(Spoiler ahead) Other disappointments further detract from the grandiosity of Mr. Breakfast’s concept. If readers had hope of seeing what Patterson might have been like as a successful comedian, too bad. Almost as soon as the original Patterson uses his tattoo to visit this version of himself, the successful comedian Patterson is kidnapped and murdered. Because of this, the original Patterson and readers alike get a glimpse into Carroll’s playfully imagined afterlife, but in a book designed to feel like a garden of forking paths, so to speak, the termination of one of Mr. Breakfast‘s three timelines so early on feels more like a door slammed in the reader’s face.
The underwhelming plot is made even less satisfying by the characters who populate it. Though Patterson never makes it as a comedian in the timeline where he receives the tattoo, he then effortlessly – and almost immediately – discovers fame as a photographer with nothing more than the single camera he purchased at the start of his road trip. Unfortunately, descriptions of his photography seem more like a device for Carroll to render certain snapshots to his reader rather than a genuine extension of who Patterson is. This is a particular shame considering that Carroll’s descriptions of some of Patterson’s photographs are among the most arresting imagery in Mr. Breakfast. If only they hadn’t been delivered by way of such a forced and unbelievable character trait.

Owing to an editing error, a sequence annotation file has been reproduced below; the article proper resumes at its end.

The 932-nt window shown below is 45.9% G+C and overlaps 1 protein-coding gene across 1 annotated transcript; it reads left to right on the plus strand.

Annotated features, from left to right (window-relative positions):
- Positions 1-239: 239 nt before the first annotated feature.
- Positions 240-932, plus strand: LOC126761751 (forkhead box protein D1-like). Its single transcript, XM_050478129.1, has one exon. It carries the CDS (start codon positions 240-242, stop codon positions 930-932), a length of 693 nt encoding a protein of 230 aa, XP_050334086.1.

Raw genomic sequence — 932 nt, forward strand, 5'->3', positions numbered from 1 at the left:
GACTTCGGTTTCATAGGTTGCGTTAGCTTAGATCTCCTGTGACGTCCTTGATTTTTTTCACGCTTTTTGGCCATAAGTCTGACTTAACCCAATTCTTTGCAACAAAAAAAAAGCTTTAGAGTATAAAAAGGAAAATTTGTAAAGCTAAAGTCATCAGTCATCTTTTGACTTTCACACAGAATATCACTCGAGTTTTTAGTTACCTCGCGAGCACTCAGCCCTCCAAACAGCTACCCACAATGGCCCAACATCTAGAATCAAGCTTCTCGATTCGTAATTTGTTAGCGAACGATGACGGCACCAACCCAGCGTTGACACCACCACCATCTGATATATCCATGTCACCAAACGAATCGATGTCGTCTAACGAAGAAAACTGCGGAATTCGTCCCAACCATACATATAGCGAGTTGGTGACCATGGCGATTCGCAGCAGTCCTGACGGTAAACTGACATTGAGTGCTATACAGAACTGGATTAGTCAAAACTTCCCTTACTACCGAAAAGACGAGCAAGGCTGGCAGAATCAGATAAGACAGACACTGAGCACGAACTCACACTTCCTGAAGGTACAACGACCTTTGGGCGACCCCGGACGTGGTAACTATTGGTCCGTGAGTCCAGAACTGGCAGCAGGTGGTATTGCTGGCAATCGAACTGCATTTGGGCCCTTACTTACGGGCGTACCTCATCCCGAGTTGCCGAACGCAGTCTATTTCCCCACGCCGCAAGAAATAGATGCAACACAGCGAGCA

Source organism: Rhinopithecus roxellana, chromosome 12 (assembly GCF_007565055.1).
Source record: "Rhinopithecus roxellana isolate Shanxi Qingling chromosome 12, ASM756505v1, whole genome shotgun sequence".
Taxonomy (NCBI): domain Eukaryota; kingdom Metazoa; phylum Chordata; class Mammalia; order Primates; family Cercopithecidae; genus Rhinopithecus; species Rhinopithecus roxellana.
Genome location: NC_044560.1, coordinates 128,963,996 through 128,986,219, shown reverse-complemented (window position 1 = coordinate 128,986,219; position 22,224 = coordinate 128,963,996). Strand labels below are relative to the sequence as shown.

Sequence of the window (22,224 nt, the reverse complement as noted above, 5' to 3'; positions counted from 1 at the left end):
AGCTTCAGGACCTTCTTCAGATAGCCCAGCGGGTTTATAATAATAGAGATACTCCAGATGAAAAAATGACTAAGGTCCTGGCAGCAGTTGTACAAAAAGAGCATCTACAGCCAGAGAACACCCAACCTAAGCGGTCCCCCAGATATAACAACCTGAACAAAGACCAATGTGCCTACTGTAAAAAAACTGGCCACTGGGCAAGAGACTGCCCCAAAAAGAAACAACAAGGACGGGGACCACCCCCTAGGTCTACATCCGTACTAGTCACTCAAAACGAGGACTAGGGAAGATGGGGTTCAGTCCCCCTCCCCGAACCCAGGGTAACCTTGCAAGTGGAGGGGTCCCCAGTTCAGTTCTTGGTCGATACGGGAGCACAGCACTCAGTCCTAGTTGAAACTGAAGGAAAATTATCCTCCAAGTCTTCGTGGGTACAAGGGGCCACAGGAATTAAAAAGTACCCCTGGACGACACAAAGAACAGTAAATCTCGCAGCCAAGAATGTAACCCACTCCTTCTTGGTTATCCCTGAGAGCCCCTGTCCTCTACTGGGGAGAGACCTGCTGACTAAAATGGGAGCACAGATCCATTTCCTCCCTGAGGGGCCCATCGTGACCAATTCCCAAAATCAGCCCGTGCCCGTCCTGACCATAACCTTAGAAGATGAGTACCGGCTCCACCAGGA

Readers spend the first half of Mr. Breakfast watching Patterson bumble cluelessly through the mysteries presented by his new tattoo with no thought for the people in his life impacted by his frequent disappearances. In the novel’s latter half, we are meant to be convinced by nothing more than overwrought dialogue from others about how Patterson is a hyper-observant empath.
The only character who might be worth getting to know better is Ruth Murphy, Patterson’s lover, who either becomes his ex or wife, depending on the timeline. Unfortunately, like every other character in Mr. Breakfast, she is little more than a plot device. Ruth helps frame the recounting of one of Patterson’s lives to a journalist named James, another severely underdeveloped character. With a cast of side characters who serve only as tropes, there’s a lot of pressure riding on Patterson’s character, but every iteration of him comes up short. There are seemingly infinite possibilities for considering how the ability to see into one’s multiple possible lives might change a person; Patterson manages to avoid them all.